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Cancer Res. 1996 Oct 1;56(19):4315-9.

Modulation of c-Myc activity and apoptosis in vivo.

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Department of Radiation Oncology, Stanford University School of Medicine, California 94305, USA.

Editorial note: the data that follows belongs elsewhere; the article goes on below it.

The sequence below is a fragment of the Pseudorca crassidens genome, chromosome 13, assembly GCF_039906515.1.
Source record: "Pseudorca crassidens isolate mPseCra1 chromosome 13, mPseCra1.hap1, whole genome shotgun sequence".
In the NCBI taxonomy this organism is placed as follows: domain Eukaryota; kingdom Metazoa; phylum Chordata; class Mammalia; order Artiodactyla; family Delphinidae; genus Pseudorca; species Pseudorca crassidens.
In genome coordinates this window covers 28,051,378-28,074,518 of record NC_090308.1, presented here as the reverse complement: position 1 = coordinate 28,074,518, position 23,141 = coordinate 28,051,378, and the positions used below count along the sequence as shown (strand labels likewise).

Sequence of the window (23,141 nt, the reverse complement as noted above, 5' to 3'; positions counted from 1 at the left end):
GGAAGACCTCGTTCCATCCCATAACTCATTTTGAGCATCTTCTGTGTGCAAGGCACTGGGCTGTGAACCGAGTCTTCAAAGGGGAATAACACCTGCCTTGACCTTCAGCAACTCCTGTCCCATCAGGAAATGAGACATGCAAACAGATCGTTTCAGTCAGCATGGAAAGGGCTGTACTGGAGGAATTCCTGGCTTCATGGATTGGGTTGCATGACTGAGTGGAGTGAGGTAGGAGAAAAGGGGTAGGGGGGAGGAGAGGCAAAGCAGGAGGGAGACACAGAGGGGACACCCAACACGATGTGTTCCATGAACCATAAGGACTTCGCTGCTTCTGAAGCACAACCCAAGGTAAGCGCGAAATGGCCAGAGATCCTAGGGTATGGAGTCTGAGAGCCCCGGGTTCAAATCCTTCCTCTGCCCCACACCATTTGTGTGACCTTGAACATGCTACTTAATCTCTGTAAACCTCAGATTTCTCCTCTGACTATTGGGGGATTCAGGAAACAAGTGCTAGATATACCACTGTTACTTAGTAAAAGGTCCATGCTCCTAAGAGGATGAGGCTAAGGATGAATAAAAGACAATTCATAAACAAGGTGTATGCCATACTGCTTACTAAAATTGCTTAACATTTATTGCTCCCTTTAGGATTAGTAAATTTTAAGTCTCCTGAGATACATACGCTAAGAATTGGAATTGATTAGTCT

We have developed an animal tumor model system to study the effects of c-Myc activation on apoptosis induction in vivo. Tumors were generated in SCID mice from Rat-1 fibroblasts that constitutively express an inactive c-Myc-estrogen receptor fusion protein (T.D. Littlewood et al, Nucleic Acids Res., 23: 1686 -1690, 1995), which is activated in vivo by the administration of 4-hydroxytamoxifen in time release pellets. We demonstrate that activation of c-Myc results in a substantial increase in the number of apoptotic tumor cells and that this apoptosis is predominant in regions of tumor hypoxia. c-Myc-induced apoptosis of hypoxic cells is inhibited in tumors that overexpress the human Bcl-2 protein. Bcl-2, however, does not prevent p53 protein accumulation or the down-regulation of the cyclin-cdk inhibitor p27 protein following c-Myc activation by 4-hydroxytamoxifen. This result suggests that Bcl-2 does not affect c-Myc function directly but acts downstream of c-Myc to inhibit apoptosis. We propose that the ability of activated c-Myc to enhance cellular proliferation might contribute to the genesis of early neoplasms that are held in check by the alternate ability of c-Myc to induce apoptosis of cells that have outgrown their supply of oxygen or other factors associated with hypoxic regions of solid tumors. Secondary genetic lesions downstream of c-Myc that suppress the apoptotic potential of tumor cells, such as Bcl-2 overexpression, might play an important role in the malignant progression of these tumors because they would disrupt the balance between apoptosis and proliferation initiated by c-Myc deregulation.

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